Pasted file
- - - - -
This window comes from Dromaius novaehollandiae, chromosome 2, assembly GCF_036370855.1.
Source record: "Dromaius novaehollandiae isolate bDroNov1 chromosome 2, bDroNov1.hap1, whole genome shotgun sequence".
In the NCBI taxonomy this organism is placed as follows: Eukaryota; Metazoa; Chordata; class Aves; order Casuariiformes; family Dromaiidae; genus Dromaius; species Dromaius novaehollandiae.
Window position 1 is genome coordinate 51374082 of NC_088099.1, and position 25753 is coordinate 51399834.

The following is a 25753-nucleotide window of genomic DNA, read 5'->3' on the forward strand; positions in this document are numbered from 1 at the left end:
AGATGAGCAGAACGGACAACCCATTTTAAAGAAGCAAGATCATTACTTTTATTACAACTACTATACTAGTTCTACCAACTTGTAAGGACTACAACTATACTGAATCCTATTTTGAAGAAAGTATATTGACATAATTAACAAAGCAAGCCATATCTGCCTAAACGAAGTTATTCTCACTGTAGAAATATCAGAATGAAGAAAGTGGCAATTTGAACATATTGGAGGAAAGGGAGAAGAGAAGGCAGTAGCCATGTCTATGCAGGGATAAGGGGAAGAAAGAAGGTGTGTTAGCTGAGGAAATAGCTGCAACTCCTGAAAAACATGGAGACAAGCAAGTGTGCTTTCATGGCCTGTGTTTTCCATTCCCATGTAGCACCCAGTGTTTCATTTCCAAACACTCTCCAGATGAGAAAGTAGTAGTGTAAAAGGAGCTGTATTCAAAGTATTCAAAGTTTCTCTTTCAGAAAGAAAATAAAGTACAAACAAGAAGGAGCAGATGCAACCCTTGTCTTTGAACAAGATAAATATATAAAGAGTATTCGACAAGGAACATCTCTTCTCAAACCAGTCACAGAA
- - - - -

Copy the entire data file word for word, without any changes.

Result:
This window comes from Dromaius novaehollandiae, chromosome 2, assembly GCF_036370855.1.
Source record: "Dromaius novaehollandiae isolate bDroNov1 chromosome 2, bDroNov1.hap1, whole genome shotgun sequence".
In the NCBI taxonomy this organism is placed as follows: Eukaryota; Metazoa; Chordata; class Aves; order Casuariiformes; family Dromaiidae; genus Dromaius; species Dromaius novaehollandiae.
Window position 1 is genome coordinate 51374082 of NC_088099.1, and position 25753 is coordinate 51399834.

The following is a 25753-nucleotide window of genomic DNA, read 5'->3' on the forward strand; positions in this document are numbered from 1 at the left end:
AGATGAGCAGAACGGACAACCCATTTTAAAGAAGCAAGATCATTACTTTTATTACAACTACTATACTAGTTCTACCAACTTGTAAGGACTACAACTATACTGAATCCTATTTTGAAGAAAGTATATTGACATAATTAACAAAGCAAGCCATATCTGCCTAAACGAAGTTATTCTCACTGTAGAAATATCAGAATGAAGAAAGTGGCAATTTGAACATATTGGAGGAAAGGGAGAAGAGAAGGCAGTAGCCATGTCTATGCAGGGATAAGGGGAAGAAAGAAGGTGTGTTAGCTGAGGAAATAGCTGCAACTCCTGAAAAACATGGAGACAAGCAAGTGTGCTTTCATGGCCTGTGTTTTCCATTCCCATGTAGCACCCAGTGTTTCATTTCCAAACACTCTCCAGATGAGAAAGTAGTAGTGTAAAAGGAGCTGTATTCAAAGTATTCAAAGTTTCTCTTTCAGAAAGAAAATAAAGTACAAACAAGAAGGAGCAGATGCAACCCTTGTCTTTGAACAAGATAAATATATAAAGAGTATTCGACAAGGAACATCTCTTCTCAAACCAGTCACAGAA